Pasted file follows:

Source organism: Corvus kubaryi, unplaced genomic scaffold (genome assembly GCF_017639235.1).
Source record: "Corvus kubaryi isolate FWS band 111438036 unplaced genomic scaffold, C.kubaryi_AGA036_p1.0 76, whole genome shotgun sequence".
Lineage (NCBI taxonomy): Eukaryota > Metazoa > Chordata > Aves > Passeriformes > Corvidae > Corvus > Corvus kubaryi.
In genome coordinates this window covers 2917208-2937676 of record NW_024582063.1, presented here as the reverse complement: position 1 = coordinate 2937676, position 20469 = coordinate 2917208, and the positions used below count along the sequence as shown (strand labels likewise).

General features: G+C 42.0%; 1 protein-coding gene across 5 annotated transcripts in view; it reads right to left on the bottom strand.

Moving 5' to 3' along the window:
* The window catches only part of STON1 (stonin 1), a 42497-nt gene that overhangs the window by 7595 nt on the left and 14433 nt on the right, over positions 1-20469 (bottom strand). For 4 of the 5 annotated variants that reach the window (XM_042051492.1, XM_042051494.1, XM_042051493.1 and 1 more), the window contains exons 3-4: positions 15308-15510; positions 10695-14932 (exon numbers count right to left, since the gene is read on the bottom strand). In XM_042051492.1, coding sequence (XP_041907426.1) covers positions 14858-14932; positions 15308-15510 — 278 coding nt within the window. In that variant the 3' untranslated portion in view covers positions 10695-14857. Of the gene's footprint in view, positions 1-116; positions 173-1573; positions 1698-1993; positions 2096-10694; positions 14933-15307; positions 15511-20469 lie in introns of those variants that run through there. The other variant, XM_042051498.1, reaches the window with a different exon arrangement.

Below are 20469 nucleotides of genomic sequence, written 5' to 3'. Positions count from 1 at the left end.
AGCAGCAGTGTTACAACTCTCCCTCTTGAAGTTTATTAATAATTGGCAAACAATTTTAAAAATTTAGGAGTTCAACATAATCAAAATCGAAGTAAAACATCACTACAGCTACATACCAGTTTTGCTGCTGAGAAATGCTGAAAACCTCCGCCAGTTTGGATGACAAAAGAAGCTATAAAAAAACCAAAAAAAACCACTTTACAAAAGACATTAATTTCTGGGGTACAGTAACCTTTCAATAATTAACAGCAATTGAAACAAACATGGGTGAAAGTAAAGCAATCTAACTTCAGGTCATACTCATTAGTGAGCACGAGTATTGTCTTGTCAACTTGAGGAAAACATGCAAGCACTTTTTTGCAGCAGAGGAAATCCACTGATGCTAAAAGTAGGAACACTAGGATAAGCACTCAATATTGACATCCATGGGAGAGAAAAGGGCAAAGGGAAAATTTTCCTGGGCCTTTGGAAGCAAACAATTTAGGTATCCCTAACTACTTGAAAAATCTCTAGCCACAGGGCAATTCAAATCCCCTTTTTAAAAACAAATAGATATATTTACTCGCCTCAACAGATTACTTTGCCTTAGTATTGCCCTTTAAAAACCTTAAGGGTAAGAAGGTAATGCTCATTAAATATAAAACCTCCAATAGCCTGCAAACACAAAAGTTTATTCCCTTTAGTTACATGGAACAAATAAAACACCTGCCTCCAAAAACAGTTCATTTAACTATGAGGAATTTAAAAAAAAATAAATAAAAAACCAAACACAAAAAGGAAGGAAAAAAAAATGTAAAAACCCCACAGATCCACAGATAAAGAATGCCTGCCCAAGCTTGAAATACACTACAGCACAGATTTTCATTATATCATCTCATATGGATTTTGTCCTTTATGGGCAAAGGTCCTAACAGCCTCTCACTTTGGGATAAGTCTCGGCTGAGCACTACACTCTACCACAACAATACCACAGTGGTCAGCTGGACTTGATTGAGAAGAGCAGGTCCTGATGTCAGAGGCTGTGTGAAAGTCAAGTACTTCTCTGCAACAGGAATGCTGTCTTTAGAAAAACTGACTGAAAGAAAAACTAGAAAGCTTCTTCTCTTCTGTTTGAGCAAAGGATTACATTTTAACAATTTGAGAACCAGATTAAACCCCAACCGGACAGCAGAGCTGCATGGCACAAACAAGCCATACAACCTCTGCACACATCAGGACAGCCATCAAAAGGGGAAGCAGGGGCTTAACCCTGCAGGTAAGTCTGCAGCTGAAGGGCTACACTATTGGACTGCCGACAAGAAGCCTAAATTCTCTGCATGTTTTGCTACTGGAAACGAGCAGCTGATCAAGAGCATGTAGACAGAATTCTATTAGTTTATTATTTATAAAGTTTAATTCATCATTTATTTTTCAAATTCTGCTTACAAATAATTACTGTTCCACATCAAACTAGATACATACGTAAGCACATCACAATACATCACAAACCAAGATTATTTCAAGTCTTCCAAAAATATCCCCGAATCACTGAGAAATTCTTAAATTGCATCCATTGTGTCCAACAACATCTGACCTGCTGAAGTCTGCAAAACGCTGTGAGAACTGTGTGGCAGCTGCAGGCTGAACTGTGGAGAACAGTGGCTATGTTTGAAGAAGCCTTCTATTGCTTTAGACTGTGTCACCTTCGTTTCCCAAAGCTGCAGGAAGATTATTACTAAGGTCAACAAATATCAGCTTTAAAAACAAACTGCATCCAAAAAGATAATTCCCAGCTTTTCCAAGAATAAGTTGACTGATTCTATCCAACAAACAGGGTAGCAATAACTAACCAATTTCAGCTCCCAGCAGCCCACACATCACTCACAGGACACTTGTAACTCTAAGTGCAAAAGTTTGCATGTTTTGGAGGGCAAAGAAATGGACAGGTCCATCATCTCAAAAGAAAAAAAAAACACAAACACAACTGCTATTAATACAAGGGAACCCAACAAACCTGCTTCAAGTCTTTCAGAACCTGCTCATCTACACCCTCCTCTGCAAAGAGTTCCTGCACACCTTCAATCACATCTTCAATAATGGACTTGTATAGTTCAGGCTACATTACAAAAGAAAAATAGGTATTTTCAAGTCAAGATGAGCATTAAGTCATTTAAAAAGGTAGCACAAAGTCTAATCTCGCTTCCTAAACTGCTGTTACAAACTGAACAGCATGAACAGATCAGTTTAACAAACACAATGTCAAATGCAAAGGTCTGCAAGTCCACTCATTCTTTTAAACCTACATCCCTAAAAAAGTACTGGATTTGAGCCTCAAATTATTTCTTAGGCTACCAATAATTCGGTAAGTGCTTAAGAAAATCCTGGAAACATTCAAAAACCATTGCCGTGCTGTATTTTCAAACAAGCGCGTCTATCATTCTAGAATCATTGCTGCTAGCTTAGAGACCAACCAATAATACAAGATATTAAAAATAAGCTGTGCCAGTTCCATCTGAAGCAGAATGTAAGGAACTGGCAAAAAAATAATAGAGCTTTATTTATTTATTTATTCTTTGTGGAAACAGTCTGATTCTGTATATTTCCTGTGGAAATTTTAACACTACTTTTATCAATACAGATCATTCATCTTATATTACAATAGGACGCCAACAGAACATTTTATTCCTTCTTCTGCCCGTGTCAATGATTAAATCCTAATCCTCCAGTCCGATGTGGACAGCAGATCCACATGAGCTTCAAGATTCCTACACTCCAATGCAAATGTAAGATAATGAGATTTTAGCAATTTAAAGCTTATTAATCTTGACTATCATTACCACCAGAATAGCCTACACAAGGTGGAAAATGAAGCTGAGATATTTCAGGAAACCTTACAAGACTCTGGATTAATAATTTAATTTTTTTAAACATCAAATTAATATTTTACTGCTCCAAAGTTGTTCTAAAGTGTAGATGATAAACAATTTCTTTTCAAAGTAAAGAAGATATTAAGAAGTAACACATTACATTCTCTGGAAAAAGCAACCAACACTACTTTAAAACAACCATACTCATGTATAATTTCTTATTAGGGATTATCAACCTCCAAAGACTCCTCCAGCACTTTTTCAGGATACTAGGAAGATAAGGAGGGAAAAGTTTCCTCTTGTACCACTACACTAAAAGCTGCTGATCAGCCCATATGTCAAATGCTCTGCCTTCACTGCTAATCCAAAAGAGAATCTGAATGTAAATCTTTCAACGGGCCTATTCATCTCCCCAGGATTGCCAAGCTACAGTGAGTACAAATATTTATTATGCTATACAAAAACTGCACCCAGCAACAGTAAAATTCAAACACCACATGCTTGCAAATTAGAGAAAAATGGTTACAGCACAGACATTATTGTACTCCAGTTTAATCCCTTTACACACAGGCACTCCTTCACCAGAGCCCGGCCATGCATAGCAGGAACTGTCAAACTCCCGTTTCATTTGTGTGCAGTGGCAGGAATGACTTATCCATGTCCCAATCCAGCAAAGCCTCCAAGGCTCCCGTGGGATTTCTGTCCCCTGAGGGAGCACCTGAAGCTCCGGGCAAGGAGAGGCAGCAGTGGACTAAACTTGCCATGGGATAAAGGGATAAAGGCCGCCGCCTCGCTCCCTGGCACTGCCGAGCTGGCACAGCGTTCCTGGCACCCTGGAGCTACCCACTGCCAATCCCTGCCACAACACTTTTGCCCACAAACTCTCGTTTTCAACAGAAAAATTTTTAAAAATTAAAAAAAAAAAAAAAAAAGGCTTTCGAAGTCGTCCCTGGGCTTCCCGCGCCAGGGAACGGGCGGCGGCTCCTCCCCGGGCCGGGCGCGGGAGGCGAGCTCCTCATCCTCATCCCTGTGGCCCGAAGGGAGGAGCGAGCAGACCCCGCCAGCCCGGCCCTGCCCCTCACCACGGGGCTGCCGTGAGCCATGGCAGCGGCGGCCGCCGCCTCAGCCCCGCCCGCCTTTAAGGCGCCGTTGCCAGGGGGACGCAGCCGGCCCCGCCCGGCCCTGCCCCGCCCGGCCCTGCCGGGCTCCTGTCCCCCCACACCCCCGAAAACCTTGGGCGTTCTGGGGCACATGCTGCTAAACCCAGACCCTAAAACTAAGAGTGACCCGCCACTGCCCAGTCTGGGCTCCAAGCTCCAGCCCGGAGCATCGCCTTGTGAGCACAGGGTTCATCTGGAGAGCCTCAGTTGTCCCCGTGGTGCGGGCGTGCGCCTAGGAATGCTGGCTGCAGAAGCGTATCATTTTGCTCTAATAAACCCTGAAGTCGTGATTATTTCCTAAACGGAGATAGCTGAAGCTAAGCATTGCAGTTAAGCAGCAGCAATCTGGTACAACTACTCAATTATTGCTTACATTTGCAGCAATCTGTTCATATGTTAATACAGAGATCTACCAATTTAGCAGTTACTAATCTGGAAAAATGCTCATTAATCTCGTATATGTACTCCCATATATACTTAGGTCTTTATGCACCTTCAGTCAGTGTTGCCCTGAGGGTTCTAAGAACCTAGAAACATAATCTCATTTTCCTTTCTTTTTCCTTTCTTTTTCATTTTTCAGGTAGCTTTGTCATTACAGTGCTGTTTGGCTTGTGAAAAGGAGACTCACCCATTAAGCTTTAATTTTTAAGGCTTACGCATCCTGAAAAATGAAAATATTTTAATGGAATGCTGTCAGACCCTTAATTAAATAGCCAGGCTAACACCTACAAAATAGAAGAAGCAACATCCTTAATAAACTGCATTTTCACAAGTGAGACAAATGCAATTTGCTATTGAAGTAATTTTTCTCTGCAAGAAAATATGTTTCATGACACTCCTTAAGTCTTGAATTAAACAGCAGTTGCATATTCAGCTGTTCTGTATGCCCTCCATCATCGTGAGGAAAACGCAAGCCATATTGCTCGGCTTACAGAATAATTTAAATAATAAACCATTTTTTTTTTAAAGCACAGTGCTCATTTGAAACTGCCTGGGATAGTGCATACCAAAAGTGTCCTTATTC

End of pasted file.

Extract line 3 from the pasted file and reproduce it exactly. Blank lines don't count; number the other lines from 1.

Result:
Lineage (NCBI taxonomy): Eukaryota > Metazoa > Chordata > Aves > Passeriformes > Corvidae > Corvus > Corvus kubaryi.